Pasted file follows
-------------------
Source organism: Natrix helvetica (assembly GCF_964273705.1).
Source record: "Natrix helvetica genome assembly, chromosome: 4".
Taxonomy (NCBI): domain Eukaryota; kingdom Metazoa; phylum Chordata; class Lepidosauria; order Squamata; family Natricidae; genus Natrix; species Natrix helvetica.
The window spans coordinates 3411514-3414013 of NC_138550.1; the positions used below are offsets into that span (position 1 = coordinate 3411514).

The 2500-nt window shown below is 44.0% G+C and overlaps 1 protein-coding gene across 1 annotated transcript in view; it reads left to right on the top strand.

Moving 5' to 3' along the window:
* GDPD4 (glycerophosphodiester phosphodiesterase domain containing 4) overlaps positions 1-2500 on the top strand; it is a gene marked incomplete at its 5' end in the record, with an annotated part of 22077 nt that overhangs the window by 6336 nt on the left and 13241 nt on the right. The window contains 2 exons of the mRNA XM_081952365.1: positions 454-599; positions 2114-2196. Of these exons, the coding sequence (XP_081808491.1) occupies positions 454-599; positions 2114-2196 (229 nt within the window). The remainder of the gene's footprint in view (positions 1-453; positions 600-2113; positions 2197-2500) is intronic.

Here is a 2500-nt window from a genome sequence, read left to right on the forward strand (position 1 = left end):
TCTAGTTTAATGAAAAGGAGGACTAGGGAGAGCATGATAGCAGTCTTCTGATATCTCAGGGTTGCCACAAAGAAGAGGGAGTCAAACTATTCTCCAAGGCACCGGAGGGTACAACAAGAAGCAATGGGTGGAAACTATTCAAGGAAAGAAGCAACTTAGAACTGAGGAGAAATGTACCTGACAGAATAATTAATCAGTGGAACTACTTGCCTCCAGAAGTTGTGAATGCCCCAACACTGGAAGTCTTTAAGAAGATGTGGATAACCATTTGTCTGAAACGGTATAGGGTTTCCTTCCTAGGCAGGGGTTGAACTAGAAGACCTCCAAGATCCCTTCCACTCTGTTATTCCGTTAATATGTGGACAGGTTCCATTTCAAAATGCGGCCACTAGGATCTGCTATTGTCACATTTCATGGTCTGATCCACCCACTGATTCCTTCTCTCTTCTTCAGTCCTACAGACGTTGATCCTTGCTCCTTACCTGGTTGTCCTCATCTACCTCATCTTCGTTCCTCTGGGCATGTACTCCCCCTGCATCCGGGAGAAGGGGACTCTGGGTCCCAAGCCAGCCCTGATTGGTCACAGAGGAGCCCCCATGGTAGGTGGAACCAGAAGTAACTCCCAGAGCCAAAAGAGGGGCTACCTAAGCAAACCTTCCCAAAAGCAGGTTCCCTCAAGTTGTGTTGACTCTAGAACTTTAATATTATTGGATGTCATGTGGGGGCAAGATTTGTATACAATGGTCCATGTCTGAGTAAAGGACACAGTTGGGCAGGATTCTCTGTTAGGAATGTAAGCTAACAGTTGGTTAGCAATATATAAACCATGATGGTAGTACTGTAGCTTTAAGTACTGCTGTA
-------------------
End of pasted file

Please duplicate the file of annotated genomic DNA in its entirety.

Source organism: Natrix helvetica (assembly GCF_964273705.1).
Source record: "Natrix helvetica genome assembly, chromosome: 4".
Taxonomy (NCBI): domain Eukaryota; kingdom Metazoa; phylum Chordata; class Lepidosauria; order Squamata; family Natricidae; genus Natrix; species Natrix helvetica.
The window spans coordinates 3411514-3414013 of NC_138550.1; the positions used below are offsets into that span (position 1 = coordinate 3411514).

The 2500-nt window shown below is 44.0% G+C and overlaps 1 protein-coding gene across 1 annotated transcript in view; it reads left to right on the top strand.

Moving 5' to 3' along the window:
* GDPD4 (glycerophosphodiester phosphodiesterase domain containing 4) overlaps positions 1-2500 on the top strand; it is a gene marked incomplete at its 5' end in the record, with an annotated part of 22077 nt that overhangs the window by 6336 nt on the left and 13241 nt on the right. The window contains 2 exons of the mRNA XM_081952365.1: positions 454-599; positions 2114-2196. Of these exons, the coding sequence (XP_081808491.1) occupies positions 454-599; positions 2114-2196 (229 nt within the window). The remainder of the gene's footprint in view (positions 1-453; positions 600-2113; positions 2197-2500) is intronic.

Here is a 2500-nt window from a genome sequence, read left to right on the forward strand (position 1 = left end):
TCTAGTTTAATGAAAAGGAGGACTAGGGAGAGCATGATAGCAGTCTTCTGATATCTCAGGGTTGCCACAAAGAAGAGGGAGTCAAACTATTCTCCAAGGCACCGGAGGGTACAACAAGAAGCAATGGGTGGAAACTATTCAAGGAAAGAAGCAACTTAGAACTGAGGAGAAATGTACCTGACAGAATAATTAATCAGTGGAACTACTTGCCTCCAGAAGTTGTGAATGCCCCAACACTGGAAGTCTTTAAGAAGATGTGGATAACCATTTGTCTGAAACGGTATAGGGTTTCCTTCCTAGGCAGGGGTTGAACTAGAAGACCTCCAAGATCCCTTCCACTCTGTTATTCCGTTAATATGTGGACAGGTTCCATTTCAAAATGCGGCCACTAGGATCTGCTATTGTCACATTTCATGGTCTGATCCACCCACTGATTCCTTCTCTCTTCTTCAGTCCTACAGACGTTGATCCTTGCTCCTTACCTGGTTGTCCTCATCTACCTCATCTTCGTTCCTCTGGGCATGTACTCCCCCTGCATCCGGGAGAAGGGGACTCTGGGTCCCAAGCCAGCCCTGATTGGTCACAGAGGAGCCCCCATGGTAGGTGGAACCAGAAGTAACTCCCAGAGCCAAAAGAGGGGCTACCTAAGCAAACCTTCCCAAAAGCAGGTTCCCTCAAGTTGTGTTGACTCTAGAACTTTAATATTATTGGATGTCATGTGGGGGCAAGATTTGTATACAATGGTCCATGTCTGAGTAAAGGACACAGTTGGGCAGGATTCTCTGTTAGGAATGTAAGCTAACAGTTGGTTAGCAATATATAAACCATGATGGTAGTACTGTAGCTTTAAGTACTGCTGTA